Chapter 13 bankruptcy
Investigating Chapter 13 Bankruptcy
If you feel you could repay your debts, if only you had some more time, then Chapter 13 bankruptcy might be the right choice for you. Chapter 13 is a court-supervised payment plan specifically designed for a debtor and their creditors. Filed by approximately one quarter of individuals who pursue bankruptcy, Chapter 13 is also known as a wage earner's plan, as it allows the debtor to work with the court to pay off all - or at least the majority of - their debt. Creditors will agree to Chapter 13 bankruptcy because they are usually able to recover a greater percentage of the debt through payment, rather than relying on the liquidation of assets to repay debt.
Because the debtor is working continuously to pay off his or her debt with the Chapter 13 plan, it can take much longer, even years, for debt to be cleared than if the debtor pursued Chapter 7. However, since none of the debtor's assets are liquidated, he or she is usually allowed to keep the house and other assets that might otherwise have been sold by the court.
Declaring Chapter 13 bankruptcy requires strict attendance to financial planning, as the court will monitor all your income and expenditure, and has the ability to prohibit spending on anything it decides is nonessential. The court, under this filing, may also deduct a certain amount from your wages to help pay off the debt.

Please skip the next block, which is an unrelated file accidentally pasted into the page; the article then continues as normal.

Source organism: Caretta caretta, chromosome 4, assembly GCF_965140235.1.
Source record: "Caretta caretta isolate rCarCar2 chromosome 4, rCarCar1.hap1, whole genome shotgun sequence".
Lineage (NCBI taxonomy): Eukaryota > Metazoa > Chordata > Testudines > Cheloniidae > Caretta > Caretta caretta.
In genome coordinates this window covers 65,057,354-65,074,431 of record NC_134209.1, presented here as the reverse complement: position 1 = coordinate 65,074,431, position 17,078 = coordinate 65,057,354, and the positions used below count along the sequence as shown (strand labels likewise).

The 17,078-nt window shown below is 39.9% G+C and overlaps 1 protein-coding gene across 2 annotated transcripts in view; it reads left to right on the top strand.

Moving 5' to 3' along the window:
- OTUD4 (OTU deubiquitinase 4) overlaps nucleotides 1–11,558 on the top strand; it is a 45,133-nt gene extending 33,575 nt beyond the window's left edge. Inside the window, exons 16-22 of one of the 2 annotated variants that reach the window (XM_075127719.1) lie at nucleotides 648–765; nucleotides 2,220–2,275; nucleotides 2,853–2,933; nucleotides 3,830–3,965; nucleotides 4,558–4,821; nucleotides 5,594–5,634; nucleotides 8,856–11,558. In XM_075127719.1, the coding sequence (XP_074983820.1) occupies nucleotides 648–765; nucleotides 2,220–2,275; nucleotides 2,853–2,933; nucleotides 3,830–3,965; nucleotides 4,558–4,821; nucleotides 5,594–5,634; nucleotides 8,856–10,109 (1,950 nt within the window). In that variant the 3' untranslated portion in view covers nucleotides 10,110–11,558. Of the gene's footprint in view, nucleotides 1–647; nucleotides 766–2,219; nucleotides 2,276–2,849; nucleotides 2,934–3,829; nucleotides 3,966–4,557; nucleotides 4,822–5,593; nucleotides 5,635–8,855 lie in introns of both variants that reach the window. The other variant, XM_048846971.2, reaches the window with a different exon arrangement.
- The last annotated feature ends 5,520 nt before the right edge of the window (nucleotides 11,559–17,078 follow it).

There are consequences of filing for Chapter 13 bankruptcy. The filing will remain on your credit record for up to ten years after the initial filing. The good news is that there are ways to improve your credit rating through court-established programs. And if you managed to pay off the majority of your debt - around 75 percent or so - some courts will even offer money management courses and other resources to help you learn to improve your credit rating.
In order to file for Chapter 13 bankruptcy, you must have a regular source of income, which must be high enough to pay all your monthly necessities, with enough left over to make regular payments to the bankruptcy court. Stockbrokers and commodity brokers are not eligible to file for Chapter 13. Any secured debt (where the creditor has an interest in your property, and may take control of any related collateral) cannot exceed $1,081,400 and unsecured debt must be less than $360,475. These amounts are regularly updated to reflect the consumer price index so be sure to check them with your attorney.